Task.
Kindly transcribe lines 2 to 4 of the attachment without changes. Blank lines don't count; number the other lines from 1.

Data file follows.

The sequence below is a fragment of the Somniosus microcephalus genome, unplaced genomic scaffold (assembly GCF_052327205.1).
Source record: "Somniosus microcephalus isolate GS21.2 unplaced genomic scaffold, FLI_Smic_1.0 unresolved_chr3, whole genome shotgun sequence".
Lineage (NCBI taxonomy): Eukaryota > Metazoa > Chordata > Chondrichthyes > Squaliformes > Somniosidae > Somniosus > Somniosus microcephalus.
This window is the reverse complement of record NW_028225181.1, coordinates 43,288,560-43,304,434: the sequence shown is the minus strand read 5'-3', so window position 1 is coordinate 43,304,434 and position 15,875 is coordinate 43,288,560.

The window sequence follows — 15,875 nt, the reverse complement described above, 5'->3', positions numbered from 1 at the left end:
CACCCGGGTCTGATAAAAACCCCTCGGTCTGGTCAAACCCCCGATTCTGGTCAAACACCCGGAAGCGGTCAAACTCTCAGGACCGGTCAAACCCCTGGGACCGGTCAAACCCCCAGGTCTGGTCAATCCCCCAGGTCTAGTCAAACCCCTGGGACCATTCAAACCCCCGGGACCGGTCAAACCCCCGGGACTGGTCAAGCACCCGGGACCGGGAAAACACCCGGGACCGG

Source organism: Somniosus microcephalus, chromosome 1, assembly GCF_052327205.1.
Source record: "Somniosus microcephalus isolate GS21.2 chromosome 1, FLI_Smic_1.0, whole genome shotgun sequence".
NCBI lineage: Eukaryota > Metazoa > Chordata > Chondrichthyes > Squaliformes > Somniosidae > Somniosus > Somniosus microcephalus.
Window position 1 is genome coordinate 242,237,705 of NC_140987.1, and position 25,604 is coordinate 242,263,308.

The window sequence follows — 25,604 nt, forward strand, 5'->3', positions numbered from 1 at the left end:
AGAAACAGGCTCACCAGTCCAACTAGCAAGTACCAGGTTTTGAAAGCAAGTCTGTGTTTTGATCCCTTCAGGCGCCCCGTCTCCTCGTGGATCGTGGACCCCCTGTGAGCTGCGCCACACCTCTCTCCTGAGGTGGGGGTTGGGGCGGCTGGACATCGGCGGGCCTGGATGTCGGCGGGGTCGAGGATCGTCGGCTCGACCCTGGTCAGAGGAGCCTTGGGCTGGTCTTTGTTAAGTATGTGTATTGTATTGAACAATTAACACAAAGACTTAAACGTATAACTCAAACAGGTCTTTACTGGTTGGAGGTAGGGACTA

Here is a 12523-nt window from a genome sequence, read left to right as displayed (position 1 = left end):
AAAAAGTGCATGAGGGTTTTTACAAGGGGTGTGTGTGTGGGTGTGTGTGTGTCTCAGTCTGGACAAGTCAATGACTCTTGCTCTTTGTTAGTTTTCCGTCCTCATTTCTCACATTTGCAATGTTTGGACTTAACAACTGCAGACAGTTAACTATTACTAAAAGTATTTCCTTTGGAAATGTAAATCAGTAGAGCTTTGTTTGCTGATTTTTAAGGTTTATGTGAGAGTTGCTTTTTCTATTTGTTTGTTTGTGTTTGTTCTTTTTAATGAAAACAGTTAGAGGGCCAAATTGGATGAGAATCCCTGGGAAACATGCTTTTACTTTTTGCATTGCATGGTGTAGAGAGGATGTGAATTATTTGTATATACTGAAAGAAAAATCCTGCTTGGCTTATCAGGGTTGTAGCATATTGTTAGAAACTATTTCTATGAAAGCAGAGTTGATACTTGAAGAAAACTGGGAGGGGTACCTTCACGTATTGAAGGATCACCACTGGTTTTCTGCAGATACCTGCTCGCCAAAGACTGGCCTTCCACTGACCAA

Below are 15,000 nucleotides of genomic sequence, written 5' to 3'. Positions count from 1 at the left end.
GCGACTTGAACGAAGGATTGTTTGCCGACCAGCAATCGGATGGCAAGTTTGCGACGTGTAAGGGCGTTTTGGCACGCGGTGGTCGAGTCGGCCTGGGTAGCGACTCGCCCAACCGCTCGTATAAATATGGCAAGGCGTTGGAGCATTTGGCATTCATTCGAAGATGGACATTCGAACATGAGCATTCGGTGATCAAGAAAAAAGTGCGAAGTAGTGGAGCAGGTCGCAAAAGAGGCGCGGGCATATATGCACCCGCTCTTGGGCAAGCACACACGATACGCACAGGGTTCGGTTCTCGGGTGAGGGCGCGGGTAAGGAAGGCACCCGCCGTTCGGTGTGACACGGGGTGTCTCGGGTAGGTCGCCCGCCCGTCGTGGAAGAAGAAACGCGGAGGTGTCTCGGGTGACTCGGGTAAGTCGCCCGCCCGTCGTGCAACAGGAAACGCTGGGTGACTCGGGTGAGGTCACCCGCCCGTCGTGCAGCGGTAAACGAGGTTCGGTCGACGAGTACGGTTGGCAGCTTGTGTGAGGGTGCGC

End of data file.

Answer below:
Source record: "Somniosus microcephalus isolate GS21.2 unplaced genomic scaffold, FLI_Smic_1.0 unresolved_chr3, whole genome shotgun sequence".
Lineage (NCBI taxonomy): Eukaryota > Metazoa > Chordata > Chondrichthyes > Squaliformes > Somniosidae > Somniosus > Somniosus microcephalus.
This window is the reverse complement of record NW_028225181.1, coordinates 43,288,560-43,304,434: the sequence shown is the minus strand read 5'-3', so window position 1 is coordinate 43,304,434 and position 15,875 is coordinate 43,288,560.